But: As attractive as the public electrical grid may be, for many people it will just remain a dream. It is the population of rural areas in the developing world which has to be regarded as the foremost target group for the employment of regenerative energy sources. In general, this target group has no access to the public grid, and no realistic chance ever to gain it: A low population density and a low economic significance of those concerned promise little profit to enterprises selling electricity, should they extend their supply lines to every village. And yet: if you promise people in rural areas a better life, they will, among other things, expect electricity.
Only if access to grid electricity is unrealistic, it will be sensible to ask which energy conversion system the user might prefer as an alternative. The answer can be found in the afore-said: the operating comfort should come as close to the socket as possible. Compared to other alternatives a gasifier will not have the best of chances.
The traditional alternative to the mains is an energy supply by means of local engine-generator-sets. Though an engine-driven generator supplies electricity, it is not the same as being connected to the grid: Fuel has to be bought continuously, and one always lives with the risk of having an engine failure, but not the money for repairs. In brief: one has to take care of it permanently. On top of that, due to bad road conditions and a virtually non-existing infrastructure in the rural areas of developing countries, liquid fuel is very expensive in relation to the low income of the consumers.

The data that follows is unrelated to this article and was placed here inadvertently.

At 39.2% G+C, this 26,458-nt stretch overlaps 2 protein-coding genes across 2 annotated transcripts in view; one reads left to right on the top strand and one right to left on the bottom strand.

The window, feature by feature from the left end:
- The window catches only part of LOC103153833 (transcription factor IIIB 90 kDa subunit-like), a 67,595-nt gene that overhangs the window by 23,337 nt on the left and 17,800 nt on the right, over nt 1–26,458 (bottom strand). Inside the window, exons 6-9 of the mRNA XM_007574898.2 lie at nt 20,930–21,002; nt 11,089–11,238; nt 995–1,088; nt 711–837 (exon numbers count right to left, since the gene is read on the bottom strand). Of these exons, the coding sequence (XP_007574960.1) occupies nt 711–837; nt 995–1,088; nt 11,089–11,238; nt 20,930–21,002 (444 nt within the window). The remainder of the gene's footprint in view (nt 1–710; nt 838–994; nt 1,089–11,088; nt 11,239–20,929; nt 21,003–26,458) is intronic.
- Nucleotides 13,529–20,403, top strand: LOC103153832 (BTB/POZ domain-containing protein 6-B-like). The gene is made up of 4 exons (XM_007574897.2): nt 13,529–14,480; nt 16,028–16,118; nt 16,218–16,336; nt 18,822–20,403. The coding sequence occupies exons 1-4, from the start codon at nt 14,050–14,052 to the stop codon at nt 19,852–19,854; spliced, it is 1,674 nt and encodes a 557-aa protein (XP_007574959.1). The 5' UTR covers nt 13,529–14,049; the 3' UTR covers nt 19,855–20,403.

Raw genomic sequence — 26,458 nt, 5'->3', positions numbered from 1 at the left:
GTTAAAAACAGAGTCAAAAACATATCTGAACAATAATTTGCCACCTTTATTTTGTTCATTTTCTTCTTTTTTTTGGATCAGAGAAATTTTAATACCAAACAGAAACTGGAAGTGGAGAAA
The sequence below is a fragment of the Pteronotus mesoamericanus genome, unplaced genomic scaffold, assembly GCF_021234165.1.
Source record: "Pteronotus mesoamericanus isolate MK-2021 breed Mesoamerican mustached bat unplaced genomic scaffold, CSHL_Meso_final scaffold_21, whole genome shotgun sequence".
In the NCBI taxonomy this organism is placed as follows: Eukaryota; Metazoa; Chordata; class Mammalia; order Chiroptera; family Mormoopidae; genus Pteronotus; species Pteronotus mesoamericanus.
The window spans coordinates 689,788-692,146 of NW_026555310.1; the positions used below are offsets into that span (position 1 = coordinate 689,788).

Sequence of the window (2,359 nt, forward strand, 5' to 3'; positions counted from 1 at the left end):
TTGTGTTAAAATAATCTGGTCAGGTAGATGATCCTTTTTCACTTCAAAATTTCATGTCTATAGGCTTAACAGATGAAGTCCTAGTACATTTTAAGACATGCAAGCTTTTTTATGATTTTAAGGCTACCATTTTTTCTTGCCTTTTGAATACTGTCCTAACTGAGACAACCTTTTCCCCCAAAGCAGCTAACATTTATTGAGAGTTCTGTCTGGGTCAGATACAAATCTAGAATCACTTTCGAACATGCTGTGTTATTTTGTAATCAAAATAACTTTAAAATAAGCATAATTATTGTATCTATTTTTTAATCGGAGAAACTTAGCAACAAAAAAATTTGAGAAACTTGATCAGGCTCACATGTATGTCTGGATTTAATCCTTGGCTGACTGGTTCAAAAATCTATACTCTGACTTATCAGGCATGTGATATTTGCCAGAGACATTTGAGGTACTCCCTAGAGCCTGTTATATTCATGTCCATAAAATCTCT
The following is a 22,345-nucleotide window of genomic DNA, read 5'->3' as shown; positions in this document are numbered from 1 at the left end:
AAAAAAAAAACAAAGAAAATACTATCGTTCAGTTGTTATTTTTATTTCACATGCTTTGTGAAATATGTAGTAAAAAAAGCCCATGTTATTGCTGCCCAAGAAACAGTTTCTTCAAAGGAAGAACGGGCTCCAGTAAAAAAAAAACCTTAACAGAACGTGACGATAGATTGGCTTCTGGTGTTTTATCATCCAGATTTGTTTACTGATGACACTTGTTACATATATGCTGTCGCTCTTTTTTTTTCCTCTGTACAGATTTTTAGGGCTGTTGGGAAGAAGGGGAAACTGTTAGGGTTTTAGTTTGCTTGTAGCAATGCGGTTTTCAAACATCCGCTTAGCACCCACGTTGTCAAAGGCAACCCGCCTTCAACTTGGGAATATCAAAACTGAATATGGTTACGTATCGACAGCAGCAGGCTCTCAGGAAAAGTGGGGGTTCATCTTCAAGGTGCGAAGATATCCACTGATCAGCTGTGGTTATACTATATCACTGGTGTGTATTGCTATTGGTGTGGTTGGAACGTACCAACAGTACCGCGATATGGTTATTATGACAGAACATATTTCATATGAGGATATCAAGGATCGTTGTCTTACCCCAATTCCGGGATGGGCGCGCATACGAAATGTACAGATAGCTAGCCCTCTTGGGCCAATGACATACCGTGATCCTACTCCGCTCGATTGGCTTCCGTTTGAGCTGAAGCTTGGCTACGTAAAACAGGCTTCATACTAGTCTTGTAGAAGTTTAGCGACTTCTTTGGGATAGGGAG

Apart from diesel or gasoline engines, there are not many alternatives available. Liquid fuels on biomass basis might present a future option to replace diesel, if the question of rentability could be solved.
With regard to operating comfort, a photovoltaic plant is very attractive, and as far as household illumination and small-scale consumption is concerned, photovoltaics already represent an acceptable solution for those users who are financially well-off. If, however, mechanical or electrical energy is needed for working machinery (water pumps, grain mills, machines for carpentry, and the like) that lie in the power range from 2 kW up, photovoltaics are excluded for reasons of costs.
Small hydro power and biogas plants are other site-specific options for decentralized energy supply.
A gasifier-engine-system using solid fuel, as perfect as it may be, always requires more extensive operating care than an engine run on liquid fuel. But: if not quite love, at least acceptance might arise, if a gasifier offered considerable cost advantage. As the user in developing countries finds himself chronically in a situation of permanent financial difficulties, the term "acceptance" will simply be reduced to his insight in the necessity of saving money.
From this we may derive the kind of demands which have to be put to gasifiers in order to make them acceptable. If we assume that gasifier technology has matured enough to let its operation appear not more difficult than that of other, comparable energy technologies, the potential user will have the following requests:
(1) The operation of a gasifier should have considerable cost advantages when compared to available, competitive technologies (e.g. Iiquid fuel engines).
(2) It should be guaranteed that the plant fulfills the technical requirements of the application it is intended for (or in other words: it has to be clear what a gasifier is suited for, what not).
(3) The effort for preparing the fuel, operating the system and maintaining it should be kept as low as possible.